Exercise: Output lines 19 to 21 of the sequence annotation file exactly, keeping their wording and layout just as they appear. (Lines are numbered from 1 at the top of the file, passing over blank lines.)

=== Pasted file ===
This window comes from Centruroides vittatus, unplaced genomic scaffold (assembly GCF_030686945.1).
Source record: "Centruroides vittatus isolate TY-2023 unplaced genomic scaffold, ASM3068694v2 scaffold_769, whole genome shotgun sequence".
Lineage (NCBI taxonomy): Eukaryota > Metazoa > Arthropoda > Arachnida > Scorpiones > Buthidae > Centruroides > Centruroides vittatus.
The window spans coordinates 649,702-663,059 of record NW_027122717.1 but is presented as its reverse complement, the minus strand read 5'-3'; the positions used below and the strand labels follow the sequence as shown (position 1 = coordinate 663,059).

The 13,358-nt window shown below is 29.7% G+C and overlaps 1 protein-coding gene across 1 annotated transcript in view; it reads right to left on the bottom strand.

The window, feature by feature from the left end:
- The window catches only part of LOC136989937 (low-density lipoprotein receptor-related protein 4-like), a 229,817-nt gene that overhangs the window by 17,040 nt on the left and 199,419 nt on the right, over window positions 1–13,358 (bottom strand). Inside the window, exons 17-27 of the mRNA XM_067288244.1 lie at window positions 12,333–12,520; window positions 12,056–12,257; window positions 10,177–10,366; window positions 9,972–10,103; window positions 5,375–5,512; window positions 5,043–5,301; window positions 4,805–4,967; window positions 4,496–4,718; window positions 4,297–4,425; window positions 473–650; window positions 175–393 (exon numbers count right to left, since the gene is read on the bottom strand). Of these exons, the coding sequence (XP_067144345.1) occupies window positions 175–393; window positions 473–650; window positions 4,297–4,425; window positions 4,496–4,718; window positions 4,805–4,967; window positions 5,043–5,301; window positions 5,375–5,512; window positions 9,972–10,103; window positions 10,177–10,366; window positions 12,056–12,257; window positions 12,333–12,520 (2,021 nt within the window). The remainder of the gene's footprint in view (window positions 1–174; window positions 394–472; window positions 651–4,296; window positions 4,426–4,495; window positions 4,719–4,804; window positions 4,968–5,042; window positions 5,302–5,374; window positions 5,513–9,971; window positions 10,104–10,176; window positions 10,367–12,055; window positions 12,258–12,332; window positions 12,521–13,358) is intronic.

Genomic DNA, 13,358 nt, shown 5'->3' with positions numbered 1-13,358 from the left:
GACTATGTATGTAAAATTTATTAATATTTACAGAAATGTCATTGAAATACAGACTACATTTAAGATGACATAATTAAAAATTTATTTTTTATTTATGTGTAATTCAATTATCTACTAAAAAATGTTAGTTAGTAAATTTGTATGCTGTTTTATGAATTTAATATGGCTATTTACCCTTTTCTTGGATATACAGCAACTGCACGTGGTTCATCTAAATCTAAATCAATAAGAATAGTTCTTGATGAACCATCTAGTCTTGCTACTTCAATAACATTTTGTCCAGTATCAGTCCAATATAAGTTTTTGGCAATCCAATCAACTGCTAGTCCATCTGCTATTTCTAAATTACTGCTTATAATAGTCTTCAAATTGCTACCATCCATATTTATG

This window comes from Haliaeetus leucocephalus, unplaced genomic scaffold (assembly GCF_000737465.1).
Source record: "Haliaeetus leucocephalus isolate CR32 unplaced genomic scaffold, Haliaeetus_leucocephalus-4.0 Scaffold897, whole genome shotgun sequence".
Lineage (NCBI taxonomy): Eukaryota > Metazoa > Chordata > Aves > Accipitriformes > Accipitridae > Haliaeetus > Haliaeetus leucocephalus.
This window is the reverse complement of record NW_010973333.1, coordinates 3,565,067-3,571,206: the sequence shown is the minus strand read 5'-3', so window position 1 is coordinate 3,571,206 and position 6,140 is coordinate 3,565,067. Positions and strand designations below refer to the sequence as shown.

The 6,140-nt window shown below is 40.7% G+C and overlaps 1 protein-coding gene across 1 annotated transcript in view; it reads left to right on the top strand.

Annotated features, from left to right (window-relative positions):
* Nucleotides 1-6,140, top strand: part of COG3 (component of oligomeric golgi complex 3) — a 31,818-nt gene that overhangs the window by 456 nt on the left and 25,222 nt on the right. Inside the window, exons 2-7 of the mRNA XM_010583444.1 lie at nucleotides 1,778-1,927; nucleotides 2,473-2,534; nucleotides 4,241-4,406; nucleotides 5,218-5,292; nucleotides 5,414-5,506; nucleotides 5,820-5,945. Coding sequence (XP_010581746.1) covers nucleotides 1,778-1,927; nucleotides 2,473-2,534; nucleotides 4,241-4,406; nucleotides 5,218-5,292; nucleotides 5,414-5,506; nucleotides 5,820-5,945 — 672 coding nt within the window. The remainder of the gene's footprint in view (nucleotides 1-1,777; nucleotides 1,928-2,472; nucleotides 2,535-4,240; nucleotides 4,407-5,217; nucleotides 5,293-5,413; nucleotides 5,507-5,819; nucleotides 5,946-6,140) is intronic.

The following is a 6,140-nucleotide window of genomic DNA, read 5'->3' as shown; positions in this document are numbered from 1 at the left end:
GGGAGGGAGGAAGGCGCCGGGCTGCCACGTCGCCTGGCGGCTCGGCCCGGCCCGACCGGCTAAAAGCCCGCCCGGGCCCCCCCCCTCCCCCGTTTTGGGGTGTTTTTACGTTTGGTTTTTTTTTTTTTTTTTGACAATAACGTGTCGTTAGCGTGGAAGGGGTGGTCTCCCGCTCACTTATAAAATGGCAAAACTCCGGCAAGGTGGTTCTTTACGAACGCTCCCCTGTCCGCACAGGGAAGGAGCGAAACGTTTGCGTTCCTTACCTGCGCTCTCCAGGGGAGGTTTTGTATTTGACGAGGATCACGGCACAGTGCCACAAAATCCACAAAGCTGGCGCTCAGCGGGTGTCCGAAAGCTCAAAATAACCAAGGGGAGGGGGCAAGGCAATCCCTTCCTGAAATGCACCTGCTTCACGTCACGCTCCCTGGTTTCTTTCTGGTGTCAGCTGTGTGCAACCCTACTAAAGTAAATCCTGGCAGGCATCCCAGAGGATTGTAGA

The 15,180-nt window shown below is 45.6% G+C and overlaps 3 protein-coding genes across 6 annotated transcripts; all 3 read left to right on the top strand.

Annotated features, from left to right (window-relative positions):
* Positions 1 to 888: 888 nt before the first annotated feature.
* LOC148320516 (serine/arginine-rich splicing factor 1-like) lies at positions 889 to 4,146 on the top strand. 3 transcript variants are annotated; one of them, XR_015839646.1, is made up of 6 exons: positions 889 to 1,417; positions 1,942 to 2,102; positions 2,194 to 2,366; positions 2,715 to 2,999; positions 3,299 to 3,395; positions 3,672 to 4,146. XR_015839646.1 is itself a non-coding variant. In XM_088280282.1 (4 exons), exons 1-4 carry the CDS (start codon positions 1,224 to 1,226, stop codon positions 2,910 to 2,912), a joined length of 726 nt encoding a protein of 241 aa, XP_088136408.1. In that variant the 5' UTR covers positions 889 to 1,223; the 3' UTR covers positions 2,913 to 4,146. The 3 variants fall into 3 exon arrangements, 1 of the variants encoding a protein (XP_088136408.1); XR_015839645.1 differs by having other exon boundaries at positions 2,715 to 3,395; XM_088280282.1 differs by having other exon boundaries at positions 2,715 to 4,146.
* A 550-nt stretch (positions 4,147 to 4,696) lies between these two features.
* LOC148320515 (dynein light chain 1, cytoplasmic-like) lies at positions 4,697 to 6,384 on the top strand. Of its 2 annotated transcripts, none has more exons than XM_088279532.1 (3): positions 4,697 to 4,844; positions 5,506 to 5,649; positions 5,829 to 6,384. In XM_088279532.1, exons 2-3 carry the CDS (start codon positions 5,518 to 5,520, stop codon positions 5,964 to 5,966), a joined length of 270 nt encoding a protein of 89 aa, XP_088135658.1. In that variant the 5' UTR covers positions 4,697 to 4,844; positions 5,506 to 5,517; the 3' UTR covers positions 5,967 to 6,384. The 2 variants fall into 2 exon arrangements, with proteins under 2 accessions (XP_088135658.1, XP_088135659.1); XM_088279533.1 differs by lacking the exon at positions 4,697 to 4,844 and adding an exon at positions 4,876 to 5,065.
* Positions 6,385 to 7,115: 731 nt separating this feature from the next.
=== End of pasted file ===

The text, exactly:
The 15,180-nt window shown below is 45.6% G+C and overlaps 3 protein-coding genes across 6 annotated transcripts; all 3 read left to right on the top strand.

Annotated features, from left to right (window-relative positions):
* Positions 1 to 888: 888 nt before the first annotated feature.